Hand, Electric, and Air! Oh, My!
From hand to electric to air, it can be a little challenging to decide which chain hoist is appropriate to use in certain circumstances. Hopefully, this little guide can direct you accordingly for each hoist has its own benefits.
Hand Chain Hoists: With varying models designed to lift up to a maximum weight of 50 tons, hand chain hoists are pretty much exactly what they sound like. The lifting greatly depends on the effort, time and energy on the hands of the worker to properly hoist. Often times, hoists are required in settings where no external power source is readily available which means the only power that can be generated is from the worker her/himself. It may appear as a daunting task, especially when you’re lifting anywhere from 1 to 50 tons, but hand-chain hoists are lighter, easier to maintenance and a lower head room profile makes them more portable. Although they’re at the mercy of the worker’s eventual fatigue and they’re limited to how you can use the controls, hand-operated hoists are most ideal for shorter heights of lift and where other power sources are not available. These are the most commonly used, purchased and rented hoists, but in other circumstances, there are more appropriate types of hoists available to use such as –
Electric Chain Hoists: In many settings, an electric hoist is your best option. Although electric hoists can only bare the capacity of up to 10 tons, less than that of a hand chain hoist, it’s faster and can provide longer heights of lift. Using an electromagnetic braking system, an electric hoist provides no drifting and you can operate the controls from any angle. Being powered by electricity, constant voltage is flowing through it, and therefore it’s less physically demanding and greatly reduces strain and fatigue on the worker’s body. For example, electric hoists are best suited for elevator lifts. Whether you’re switching out the rails on the car or lifting the car upwards, these projects don’t always demand constant productivity or constant hoisting, which is ideal for electric. In those settings, a power source is always readily available and electric hoists invoke the use of an overload protection system, which is standard on all models. This protective system will shut the hoist down before it’s overloaded to ensure it doesn’t break. Only select higher-grade hand-chain hoists provide this feature.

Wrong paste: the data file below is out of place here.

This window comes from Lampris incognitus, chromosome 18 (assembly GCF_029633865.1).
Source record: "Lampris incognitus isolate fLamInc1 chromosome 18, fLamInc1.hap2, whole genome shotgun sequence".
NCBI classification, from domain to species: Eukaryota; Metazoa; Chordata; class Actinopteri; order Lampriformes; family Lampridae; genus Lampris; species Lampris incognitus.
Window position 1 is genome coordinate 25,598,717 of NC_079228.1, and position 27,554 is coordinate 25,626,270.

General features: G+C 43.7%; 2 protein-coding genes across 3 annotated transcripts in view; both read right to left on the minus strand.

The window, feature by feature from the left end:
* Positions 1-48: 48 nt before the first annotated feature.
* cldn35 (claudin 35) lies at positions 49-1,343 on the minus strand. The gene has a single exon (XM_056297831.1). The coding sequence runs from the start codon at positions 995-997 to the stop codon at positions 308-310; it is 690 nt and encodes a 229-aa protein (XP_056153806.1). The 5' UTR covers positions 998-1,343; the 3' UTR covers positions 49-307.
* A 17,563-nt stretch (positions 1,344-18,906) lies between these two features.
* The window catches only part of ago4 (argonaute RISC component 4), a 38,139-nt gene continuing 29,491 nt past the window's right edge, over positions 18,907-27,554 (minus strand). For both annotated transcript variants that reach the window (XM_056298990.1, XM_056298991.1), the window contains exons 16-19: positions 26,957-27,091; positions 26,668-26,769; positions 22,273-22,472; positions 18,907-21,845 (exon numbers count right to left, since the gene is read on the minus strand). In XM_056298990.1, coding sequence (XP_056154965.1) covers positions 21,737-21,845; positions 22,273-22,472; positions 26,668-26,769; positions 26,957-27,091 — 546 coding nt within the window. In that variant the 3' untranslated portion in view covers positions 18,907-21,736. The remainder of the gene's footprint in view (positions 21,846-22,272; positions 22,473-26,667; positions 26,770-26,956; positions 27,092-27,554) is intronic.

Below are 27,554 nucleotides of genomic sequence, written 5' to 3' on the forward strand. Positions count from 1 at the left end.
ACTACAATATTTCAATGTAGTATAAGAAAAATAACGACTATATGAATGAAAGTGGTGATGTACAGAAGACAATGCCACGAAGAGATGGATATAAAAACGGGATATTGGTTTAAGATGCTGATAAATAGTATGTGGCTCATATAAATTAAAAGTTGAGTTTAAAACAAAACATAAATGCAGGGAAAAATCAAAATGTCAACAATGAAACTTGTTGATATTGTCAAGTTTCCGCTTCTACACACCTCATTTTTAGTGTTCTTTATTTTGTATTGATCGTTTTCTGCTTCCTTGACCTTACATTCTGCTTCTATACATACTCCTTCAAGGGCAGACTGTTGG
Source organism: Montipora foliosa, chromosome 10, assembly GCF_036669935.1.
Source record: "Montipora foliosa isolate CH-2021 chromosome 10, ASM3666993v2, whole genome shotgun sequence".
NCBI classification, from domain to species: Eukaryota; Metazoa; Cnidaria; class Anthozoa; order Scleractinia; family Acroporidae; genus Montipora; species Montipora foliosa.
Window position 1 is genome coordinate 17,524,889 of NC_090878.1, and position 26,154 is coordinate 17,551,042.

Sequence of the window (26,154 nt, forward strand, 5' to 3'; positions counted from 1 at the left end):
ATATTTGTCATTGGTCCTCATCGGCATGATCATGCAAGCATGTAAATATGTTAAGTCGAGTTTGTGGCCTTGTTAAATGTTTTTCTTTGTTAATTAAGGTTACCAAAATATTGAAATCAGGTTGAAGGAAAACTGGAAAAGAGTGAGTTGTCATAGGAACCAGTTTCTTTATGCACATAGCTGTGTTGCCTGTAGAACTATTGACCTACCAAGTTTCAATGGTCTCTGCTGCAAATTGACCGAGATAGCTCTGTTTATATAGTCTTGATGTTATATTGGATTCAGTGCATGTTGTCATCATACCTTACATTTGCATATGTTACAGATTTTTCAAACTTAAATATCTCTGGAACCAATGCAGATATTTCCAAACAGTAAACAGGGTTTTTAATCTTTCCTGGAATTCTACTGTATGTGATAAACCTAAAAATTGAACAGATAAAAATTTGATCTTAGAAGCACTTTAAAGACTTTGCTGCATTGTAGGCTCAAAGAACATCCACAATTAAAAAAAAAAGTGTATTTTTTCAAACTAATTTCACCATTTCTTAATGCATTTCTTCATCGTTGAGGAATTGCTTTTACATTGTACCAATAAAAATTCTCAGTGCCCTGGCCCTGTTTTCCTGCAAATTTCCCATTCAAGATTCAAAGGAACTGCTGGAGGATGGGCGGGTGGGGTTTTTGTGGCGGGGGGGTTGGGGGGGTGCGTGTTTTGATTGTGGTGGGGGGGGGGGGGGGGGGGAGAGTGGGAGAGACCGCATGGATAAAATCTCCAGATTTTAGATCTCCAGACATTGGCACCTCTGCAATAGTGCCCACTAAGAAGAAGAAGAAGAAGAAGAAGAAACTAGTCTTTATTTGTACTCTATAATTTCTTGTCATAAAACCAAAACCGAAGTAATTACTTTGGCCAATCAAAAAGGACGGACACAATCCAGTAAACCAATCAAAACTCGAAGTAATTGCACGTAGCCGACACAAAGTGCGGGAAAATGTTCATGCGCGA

Air Chain Hoists: An ability to lift up to 60 tons makes these air-powered hoists pretty darn handy. Using compressed air to power them, these hoists are lighter and require less head room to the hand chain. With zero loss of productivity, you can run it practically non-stop with little to no maintenance. Although, air chain hoists are not always practical in every situation. A proper source of air is not always available or accessible and if/when it is, it demands more time and energy of the worker to properly pump air into it and give it regular maintenance to ensure it operates at optimum levels. It’s ideally used for boiler projects for outages inside of power plants where boiler contractors need to replace tubes or panels. An air chain hoist can bring up panels all day long and no down time is required for the hoist.
It’s important to know which hoist is the right one to use for your type of project. Not every hoist is best suited for every operation. Hand chain hoists are ideal for when no alternative power sources are available and they’re the most practical to use in most situations. Electric relies on electricity to power it, so hoisting becomes less demanding on the body and it’s faster than your ordinary hoist. Air hoists can run practically forever and it can bare the most weight of all three.